By Hannah Mosser, MA, LPC
Winter is turning to spring and I am so ready! The changing of seasons gives us a great opportunity to examine the “what” and “when” of self care. I’m not sure about you, but I know that the long, dark hours of winter get to me. I feel sleepier, less energetic, and less motivated when it’s dark, cold, and bleak outside. Not to mention the restrictions of COVID coupled with this dank atmosphere causing this winter to be a particular challenge to find meaningful ways of connecting with others (and perhaps with ourselves). So, we welcome spring. Spring with it’s longer, gloriously sunny days. Spring with warmer weather, outdoor gatherings, pleasant cool breezes. But how do we help our insides (internal) match the outside (external) welcoming weather? Good question!
As a therapist, I am up on self care. Not to say that I am a master at it (or as consistent as I would like to be) but I recognize the importance of caring for myself in all seasons.
What is self care?
I think it can be easy to hear “self care” and think “good idea,” but how many of us know what that actually means? Depending on who you ask, you may get a different response. Simply put, self care is taking the time to care for yourself. Period. The beauty of this is that self care looks different for every person. For me, I know that what I need to “recharge,” to be the best version of myself. It’s simple: time with Jesus (journaling, a couple bible verses, some prayer), running (especially outside), and time alone. Easier said than done, but so much of this happens by forming healthy habits. Below, I am including two things for you 1) how to carve out time for yourself and 2) some ideas to get you thinking of what self care might look like for you.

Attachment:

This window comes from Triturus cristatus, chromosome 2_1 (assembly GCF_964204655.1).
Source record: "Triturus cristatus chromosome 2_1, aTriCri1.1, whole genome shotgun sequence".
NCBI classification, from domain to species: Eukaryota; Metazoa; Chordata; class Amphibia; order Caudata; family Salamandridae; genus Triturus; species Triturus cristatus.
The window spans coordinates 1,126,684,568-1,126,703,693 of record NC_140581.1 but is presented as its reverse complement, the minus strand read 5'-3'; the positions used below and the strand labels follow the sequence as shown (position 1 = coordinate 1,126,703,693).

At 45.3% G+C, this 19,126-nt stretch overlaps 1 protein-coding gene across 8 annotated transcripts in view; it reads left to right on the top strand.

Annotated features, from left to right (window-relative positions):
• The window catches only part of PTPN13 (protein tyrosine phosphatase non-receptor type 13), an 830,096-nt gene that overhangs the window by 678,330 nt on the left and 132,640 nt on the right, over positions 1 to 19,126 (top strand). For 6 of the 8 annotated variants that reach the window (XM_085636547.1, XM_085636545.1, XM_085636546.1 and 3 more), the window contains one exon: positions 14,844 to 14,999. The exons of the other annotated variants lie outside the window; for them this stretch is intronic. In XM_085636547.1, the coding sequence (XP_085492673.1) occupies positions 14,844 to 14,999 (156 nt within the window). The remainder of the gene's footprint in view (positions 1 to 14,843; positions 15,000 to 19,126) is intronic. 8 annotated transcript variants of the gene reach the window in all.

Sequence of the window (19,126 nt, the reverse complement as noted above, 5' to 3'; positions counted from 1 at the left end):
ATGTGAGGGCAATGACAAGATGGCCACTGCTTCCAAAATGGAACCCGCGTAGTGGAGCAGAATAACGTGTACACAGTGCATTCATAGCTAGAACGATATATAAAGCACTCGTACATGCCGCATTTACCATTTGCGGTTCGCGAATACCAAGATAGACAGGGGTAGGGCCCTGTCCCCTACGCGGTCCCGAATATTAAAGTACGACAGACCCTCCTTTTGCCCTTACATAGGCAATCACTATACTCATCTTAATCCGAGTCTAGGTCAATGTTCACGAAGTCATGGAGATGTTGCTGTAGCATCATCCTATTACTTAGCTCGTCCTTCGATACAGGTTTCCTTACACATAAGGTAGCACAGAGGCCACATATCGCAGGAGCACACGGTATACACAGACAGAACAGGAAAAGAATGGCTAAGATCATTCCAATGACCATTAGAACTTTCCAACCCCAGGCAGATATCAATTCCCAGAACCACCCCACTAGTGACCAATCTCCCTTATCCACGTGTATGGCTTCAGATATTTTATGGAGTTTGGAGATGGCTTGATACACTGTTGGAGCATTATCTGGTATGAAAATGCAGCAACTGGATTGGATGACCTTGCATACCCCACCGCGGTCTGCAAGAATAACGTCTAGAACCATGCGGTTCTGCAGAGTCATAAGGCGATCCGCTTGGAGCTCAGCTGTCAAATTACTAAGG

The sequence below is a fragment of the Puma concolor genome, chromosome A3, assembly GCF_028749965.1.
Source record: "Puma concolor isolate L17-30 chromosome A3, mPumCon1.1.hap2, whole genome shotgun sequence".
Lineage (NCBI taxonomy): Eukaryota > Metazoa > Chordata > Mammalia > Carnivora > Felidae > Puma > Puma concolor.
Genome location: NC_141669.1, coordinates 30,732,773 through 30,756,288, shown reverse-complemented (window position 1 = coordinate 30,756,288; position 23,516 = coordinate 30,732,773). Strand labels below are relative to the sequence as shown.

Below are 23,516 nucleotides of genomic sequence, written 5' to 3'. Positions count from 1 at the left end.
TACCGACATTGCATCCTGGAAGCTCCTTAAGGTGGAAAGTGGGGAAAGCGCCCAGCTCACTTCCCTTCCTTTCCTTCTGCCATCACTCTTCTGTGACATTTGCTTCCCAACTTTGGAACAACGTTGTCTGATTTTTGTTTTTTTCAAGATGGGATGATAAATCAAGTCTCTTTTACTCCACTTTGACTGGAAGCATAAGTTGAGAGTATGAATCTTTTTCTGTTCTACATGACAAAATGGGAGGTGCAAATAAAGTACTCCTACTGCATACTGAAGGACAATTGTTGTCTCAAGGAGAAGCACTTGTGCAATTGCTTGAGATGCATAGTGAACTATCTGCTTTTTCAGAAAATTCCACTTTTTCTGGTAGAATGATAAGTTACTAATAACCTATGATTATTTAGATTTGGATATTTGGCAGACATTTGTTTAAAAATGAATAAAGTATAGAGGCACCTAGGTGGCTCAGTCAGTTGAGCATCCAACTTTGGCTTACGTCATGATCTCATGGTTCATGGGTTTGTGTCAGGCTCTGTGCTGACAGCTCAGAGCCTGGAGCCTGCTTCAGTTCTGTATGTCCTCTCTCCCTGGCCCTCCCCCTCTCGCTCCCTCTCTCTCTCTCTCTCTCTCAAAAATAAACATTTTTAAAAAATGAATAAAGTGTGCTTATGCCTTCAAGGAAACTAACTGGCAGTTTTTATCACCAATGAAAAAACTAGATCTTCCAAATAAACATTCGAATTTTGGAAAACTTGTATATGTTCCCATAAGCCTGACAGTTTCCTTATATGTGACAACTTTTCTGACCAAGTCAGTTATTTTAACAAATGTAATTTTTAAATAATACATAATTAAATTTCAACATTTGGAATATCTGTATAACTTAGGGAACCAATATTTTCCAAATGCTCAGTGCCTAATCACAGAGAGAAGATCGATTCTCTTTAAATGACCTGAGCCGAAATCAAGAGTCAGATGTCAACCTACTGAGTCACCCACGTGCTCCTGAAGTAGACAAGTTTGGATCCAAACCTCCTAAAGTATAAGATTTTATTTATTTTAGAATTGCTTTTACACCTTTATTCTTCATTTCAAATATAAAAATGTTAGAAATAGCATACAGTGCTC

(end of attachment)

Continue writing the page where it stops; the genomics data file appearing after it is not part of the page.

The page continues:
Finding the Time for Self Care
Finding time for oneself can be a challenge. It’s so difficult to carve out time and uphold that time to do something for yourself. I hope these ideas help as you begin your journey towards self care!
- Look for empty spaces within your schedule. Perhaps you have an hour long lunch break at work, but really only need 30 minutes to eat. Is there something you could do with this extra half hour to care for yourself?
- Do you like that snooze button? I know I do. It’s too easy to push that orange button and sleep another ten minutes, four times over. However, consider how you’d like to begin your day. How could you use your mornings to increase self care and begin your day more intentionally? The mornings are an awesome time to carve out for yourself, because the mornings haven’t (typically) yet been hit by the busyness or demands of the day. The mornings are a blank slate and when you use that time to care for yourself, that can change your mindset as you move on into the rest of your day.
- Set a timer… literally. I was listening to a podcast the other day, on which the speaker shared that she sets a 20 minute timer on her phone, silences her phone, and reads until the timer sounds. Something as small as this can give you more space in your day.